Although there are other methods, such as long-term antibiotic crusts (suspended storage, etc.), they are a very controversial solution, because they significantly and above all advance the functioning or non-functioning of the child's natural immunity and, in essence, of the child's natural behavior as such, because they are also related to a long-term rest regime, which is in direct contradiction to a healthy lifestyle. In short, being under the permanent influence of penicillin for half a year without any guarantee that in the next six months the patient's condition will not be the same as it was a year ago does not seem like a happy solution. The fact that antibiotics are unfortunately not all-powerful and that their power is also decreasing in the long term is also confirmed by the report of the World Health Organization.


The best prevention is, of course, to strengthen immunity, primarily through a healthy lifestyle. The basis is above all physical and mental well-being, sufficient physical activity, a healthy diet and staying in a healthy environment. For example, the difference between a forest and a normal nursery is really noticeable from the point of view of developing immunity.


Carriers of group A streptococci in children in kindergartens and elementary schools can reach 20-30%, but if the finding of streptococci is not a manifestation of an active streptococcal infection or angina, so it is not a dangerous source of streptococcal infection and late consequences.

In addition, in order to detect all possible sources of infection in the collective, it would be necessary to perform a bacteriological examination and simultaneously treat with antibiotics in a single moment not only classmates, but also parents, siblings, relatives, friends and other close people, which would be such a demanding procedure that it is practically impractical and therefore, it is not even recommended by the State Health Institute of the Czech Republic.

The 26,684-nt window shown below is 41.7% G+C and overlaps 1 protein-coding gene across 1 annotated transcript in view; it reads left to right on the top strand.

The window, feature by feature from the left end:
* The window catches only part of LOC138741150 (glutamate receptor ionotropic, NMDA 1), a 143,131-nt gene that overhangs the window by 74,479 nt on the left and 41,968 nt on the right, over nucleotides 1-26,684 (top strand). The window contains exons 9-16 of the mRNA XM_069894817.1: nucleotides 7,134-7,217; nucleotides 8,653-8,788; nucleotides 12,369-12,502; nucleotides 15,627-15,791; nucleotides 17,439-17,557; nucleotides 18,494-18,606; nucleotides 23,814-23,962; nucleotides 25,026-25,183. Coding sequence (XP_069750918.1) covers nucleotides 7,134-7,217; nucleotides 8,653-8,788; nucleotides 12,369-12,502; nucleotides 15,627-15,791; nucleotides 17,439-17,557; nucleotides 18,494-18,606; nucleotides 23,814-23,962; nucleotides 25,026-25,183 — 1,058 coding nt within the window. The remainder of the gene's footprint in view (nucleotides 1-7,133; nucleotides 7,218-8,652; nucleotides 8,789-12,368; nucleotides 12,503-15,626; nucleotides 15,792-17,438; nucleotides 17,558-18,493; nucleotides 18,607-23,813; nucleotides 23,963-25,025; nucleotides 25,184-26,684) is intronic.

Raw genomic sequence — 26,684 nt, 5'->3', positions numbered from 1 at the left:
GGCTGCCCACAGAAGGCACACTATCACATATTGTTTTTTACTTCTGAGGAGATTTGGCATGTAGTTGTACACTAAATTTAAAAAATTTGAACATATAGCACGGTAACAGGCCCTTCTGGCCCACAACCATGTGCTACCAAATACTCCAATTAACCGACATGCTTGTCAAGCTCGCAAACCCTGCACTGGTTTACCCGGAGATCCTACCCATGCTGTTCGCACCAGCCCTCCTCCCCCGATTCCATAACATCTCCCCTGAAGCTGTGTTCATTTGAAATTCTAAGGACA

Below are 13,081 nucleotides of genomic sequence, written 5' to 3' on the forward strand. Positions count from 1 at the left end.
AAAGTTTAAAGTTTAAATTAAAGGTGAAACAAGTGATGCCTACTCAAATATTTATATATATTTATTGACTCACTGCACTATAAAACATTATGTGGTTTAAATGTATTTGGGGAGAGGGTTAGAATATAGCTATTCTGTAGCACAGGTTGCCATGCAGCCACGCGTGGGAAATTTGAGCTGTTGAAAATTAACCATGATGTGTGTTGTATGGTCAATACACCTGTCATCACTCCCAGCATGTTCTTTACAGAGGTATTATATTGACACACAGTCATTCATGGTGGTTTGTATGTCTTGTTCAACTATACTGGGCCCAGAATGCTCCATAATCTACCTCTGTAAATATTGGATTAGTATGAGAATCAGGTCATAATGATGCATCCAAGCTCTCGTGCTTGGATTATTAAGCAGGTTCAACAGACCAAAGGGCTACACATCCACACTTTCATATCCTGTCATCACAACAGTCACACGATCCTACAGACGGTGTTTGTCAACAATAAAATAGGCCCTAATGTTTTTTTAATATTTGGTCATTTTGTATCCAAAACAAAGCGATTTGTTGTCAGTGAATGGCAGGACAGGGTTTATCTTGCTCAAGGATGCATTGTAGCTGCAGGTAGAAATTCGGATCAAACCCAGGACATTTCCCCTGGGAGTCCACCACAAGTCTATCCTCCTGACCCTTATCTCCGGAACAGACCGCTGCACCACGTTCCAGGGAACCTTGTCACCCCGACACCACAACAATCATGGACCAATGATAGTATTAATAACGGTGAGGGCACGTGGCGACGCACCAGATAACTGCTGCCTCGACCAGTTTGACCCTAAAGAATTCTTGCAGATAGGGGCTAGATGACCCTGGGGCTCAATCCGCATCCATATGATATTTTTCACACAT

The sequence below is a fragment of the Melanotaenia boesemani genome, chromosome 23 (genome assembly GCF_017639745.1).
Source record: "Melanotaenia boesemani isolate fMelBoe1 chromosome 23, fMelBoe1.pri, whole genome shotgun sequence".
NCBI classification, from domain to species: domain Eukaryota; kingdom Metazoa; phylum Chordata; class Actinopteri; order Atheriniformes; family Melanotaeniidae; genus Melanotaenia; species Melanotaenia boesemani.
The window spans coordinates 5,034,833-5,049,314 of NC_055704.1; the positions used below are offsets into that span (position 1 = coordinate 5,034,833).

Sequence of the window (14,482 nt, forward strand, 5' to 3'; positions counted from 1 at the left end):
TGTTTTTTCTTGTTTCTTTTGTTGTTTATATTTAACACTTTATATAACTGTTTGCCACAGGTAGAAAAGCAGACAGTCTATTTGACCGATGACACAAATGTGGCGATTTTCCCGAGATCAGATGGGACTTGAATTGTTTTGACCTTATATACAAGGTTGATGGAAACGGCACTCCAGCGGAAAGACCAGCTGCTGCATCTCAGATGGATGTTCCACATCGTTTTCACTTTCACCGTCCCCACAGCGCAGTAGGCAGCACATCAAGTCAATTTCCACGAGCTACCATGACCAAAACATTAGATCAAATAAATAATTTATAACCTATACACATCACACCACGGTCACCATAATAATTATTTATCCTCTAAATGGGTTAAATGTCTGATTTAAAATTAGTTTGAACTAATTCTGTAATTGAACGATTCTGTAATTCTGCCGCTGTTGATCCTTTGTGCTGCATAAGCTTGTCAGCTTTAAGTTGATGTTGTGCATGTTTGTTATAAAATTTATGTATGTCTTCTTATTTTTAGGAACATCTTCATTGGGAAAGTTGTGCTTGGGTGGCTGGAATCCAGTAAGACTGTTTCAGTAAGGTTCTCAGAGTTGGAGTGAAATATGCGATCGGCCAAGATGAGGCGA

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Treatment during pregnancy

Angina in pregnancy is unfortunately very common, although there is no direct connection between pregnancy and streptococcal infection. Of course, a sore throat may not automatically mean angina, but if it is associated with a fever, you should definitely visit your doctor.

The doctor should swab your throat and tell you within two to three days whether it is a streptococcal infection or not.

Until the results are known, we recommend avoiding physical exertion, drinking a lot, eating natural vitamins and applying STREPTOkill. But have its use approved by your doctor, because Streptokill also contains some ingredients that are not recommended to be used during pregnancy or with caution. These are, for example, alcohol and extracts from sage, clove and thyme, although it should be added that these components are present in such small amounts in Streptokill that the use of Streptokill should not be a problem. When you consult with your gynecologist, take Streptokill to show him, because the label will tell you the amount of alcohol, sage and other active substances in Streptokill. If you didn't have the bottle with you, you can find the label here.

If the test result does not show bacteria, then it is likely that the reason for the sore throat is a viral infection. Otherwise, your doctor will probably prescribe antibiotics. There are several types of antibiotics that are prescribed during pregnancy, so you don't have to worry that antibiotics should harm you or the baby any more than if you weren't pregnant. If you decide to take antibiotics, be sure to take them for the entire time and at the intervals determined by your doctor. In any case, you should also remain without physical exertion until you are completely healed, so that the body has maximum energy to cope with the infection.